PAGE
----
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Rorschach – The Inkblot Party Game – Review - Game Articles - Pair O’ Dice Games

Rorschach – The Inkblot Party Game – Review

After my review of Dominion I thought I would turn to a less-than-stellar game that I recently added to my collection, namely Rorschach.

Most people probably know that Rorschach, besides being a character from Watchmen is a test that uses ink blots given by psychologists to determine personality characteristics and garner emotional information. It is also used to determine if someone is psychotic or not so I guess it really needed to be made into a party game!

Overview

The game comes with:

  • 64 Tokens in 8 different colors
  • A deck of 50 double sided inkblot cards
  • A deck of 50 questions
  • 7 tokens numbered 1 – 7
  • 8 8-sided dice in 8 different colors (which you never roll…)
  • Rule book

Before the game begins the players deal out a number of ink blots equal to one less than the number of players, and number each ink blot. Then the game begins with the first question being flipped up. The questions range from the more obvious such as “Which one reminds you of yourself?” to the more bizarre “Which one fades into the background?” and players use their 8-sided die to answer the question in secret. Then the players reveal their answers and get tokens for the players they matched with. If a player matches with no other players they take a token of their own. To win the game a player must have a token from every player, including themselves.

Is That It?

Yeah, pretty much. The game can actually go quite quickly if a lot of players agree on any particular question as they will all have each others’ tokens. The real fun of the game seems to be in explaining your answers but as the game itself does not call for this and some players may not be interested in doing so this might not happen at all.

My Take on Rorschach

Basically I feel that as far as party games go this game is fairly weak. I have written about quite a number of party games and frankly this game probably comes in last out of all of them. I wanted to like it as I liked the idea of using ink blots in a game (I always thought they were cool when i was a kid) but the game just doesn’t end up being all that much fun.

Add to this the fact that some of the questions elicit no real response from players and thus end up feeling rather random.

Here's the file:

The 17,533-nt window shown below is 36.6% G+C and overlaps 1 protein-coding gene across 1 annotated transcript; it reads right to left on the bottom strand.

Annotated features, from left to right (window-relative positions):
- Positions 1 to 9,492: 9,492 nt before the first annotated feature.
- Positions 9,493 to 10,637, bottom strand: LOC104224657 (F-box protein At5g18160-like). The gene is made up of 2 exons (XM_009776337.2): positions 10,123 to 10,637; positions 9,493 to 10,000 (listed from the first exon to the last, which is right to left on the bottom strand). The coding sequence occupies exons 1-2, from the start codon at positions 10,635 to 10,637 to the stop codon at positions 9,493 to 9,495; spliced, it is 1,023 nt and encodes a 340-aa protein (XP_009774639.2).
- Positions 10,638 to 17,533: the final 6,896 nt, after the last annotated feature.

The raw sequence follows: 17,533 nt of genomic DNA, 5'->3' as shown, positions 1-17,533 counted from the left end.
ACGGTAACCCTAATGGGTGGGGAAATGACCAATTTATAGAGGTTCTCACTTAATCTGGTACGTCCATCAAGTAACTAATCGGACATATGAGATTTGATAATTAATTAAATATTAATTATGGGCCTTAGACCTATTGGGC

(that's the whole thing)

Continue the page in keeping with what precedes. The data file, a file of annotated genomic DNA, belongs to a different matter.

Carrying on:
I should say that when playing Apples to Apples without rejecting answers one at a time I feel much as I did while playing Rorschach. There simply wasn’t enough to laugh about and enjoy which is the basic reason I play a party game. The reason I mention this is that it seems the scoring could have been handled differently and thus created an environment where discussion was more easily included in the game.

Perhaps if the cards were not double-sided you could simply turn Rorschach into Apples to Apples by having one player ask the question and the others hand them the ink blot from their hands that they think best answers that question. This approach would appeal to me more as there would be more to focus on but with the cards being double-sided house ruling it does not seem possible.

Conclusion

I really don’t have much else to say about this little game. It was cheap, under $20, which does put it in as one of the more inexpensive party games I own but if the game isn’t going to see play then it hardly seems as though that matters. I do think that the 8+ for the suggested ages might be a part of it and think that younger players who are still fascinated by ink blots might get more out of this game.

So, while I really can’t recommend this game for purchase I don’t think it should be avoided if someone else pulls it off their shelf and asks you to play, especially if you are looking for a quick game that younger players will enjoy.

As always feel free to comment below!

  1.  
    avatar
    Joe Meister Says:

    We played this game a few months ago, and it fell flat with most of the group.
    It depended in a large part on who was best able to manipulate the group dynamics.
    I did fine, but Mike not-so-much.

  2.  

    So this is what you guys get up to when I’m not around. You probably have your own Rock Band that I’m not a part of either 🙁